Essentially, the complaint is that whenever a reporter not affiliated with ESPN breaks a story, ESPN will then run with the story, crediting "sources" instead of mentioning the reporter and outlet who broke the story by name. This may strike you as something the vast majority of people who consume sports media would never give a good goddamn about, and this is because that is exactly true. However, it is still an important issue regarding journalistic practices, and it seems that this time, ESPN heard the complaints swirling around media-circle-jerk-dom. Check out the screencap from today's SportsCenter that sources* posted earlier today:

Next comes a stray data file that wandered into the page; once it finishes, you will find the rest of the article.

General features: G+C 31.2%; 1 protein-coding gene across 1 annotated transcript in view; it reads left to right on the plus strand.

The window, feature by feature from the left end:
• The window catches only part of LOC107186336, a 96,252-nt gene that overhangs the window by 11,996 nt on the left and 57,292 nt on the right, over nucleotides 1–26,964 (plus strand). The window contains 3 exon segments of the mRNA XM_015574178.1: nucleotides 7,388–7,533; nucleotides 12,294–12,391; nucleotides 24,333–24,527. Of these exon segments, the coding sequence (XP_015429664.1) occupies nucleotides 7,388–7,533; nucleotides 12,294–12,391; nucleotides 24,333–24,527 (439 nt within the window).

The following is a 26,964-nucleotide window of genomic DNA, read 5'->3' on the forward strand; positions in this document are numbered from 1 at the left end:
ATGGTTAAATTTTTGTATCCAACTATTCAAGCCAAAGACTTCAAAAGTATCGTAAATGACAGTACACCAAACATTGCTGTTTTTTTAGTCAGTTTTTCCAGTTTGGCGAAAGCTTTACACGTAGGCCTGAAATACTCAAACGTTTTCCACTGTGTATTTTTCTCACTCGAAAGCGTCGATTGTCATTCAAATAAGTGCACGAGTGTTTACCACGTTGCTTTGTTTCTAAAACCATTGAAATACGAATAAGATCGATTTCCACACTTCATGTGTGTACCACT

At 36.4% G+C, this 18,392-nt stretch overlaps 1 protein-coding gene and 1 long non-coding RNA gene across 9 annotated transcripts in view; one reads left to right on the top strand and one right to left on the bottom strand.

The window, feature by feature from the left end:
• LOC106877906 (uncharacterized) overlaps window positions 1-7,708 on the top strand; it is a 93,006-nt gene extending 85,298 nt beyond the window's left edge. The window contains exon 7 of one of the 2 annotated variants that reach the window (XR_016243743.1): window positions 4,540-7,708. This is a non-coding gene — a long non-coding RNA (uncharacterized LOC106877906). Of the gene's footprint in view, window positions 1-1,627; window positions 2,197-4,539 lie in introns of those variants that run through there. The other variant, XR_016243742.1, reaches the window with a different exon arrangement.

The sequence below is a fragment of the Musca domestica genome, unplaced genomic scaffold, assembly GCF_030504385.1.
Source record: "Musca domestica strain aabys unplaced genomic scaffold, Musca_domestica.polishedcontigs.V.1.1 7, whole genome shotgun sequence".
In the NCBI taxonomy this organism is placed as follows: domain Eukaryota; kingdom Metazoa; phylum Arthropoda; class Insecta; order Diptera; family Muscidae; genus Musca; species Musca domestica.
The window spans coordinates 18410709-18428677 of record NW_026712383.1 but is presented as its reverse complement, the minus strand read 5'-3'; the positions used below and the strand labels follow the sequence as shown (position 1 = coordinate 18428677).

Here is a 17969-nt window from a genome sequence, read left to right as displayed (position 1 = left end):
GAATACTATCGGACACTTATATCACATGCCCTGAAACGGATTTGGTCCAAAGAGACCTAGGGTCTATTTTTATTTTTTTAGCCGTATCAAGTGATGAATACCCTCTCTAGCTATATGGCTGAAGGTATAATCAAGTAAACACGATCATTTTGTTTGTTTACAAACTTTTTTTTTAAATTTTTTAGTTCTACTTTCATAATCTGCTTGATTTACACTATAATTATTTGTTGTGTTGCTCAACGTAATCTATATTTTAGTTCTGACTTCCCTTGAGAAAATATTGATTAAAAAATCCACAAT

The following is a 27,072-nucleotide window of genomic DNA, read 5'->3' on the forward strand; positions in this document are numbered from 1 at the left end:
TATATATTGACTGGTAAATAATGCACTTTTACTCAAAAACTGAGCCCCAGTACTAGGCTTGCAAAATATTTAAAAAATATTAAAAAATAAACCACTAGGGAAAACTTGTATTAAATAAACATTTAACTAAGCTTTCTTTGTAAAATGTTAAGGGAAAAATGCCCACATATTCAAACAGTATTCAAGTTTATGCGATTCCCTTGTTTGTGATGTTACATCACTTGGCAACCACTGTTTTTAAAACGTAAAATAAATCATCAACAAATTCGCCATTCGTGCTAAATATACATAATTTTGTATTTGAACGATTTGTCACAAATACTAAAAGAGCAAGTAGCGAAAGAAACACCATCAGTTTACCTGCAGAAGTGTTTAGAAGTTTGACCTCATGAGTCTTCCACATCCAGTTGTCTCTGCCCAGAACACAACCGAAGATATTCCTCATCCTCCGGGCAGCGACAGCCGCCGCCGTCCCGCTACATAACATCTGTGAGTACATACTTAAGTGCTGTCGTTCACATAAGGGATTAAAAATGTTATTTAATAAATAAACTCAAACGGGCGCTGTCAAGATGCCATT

It should be noted that this is far from the first time ESPN has been called out over the "sources" business, but apparently this time enough people made enough noise that the WWL listened. And no matter how insular and meta-media an issue this is, it's a positive development all the same. And not a moment too soon: sources told SportsGrid** that with this last-minute acknowledgment of Glazer, ESPN narrowly avoided going over the dreaded "sourcing cliff," which would have put the nation at risk of tumbling into a source recession. So don't let worrying over all this ruin your New Year's celebration, everyone.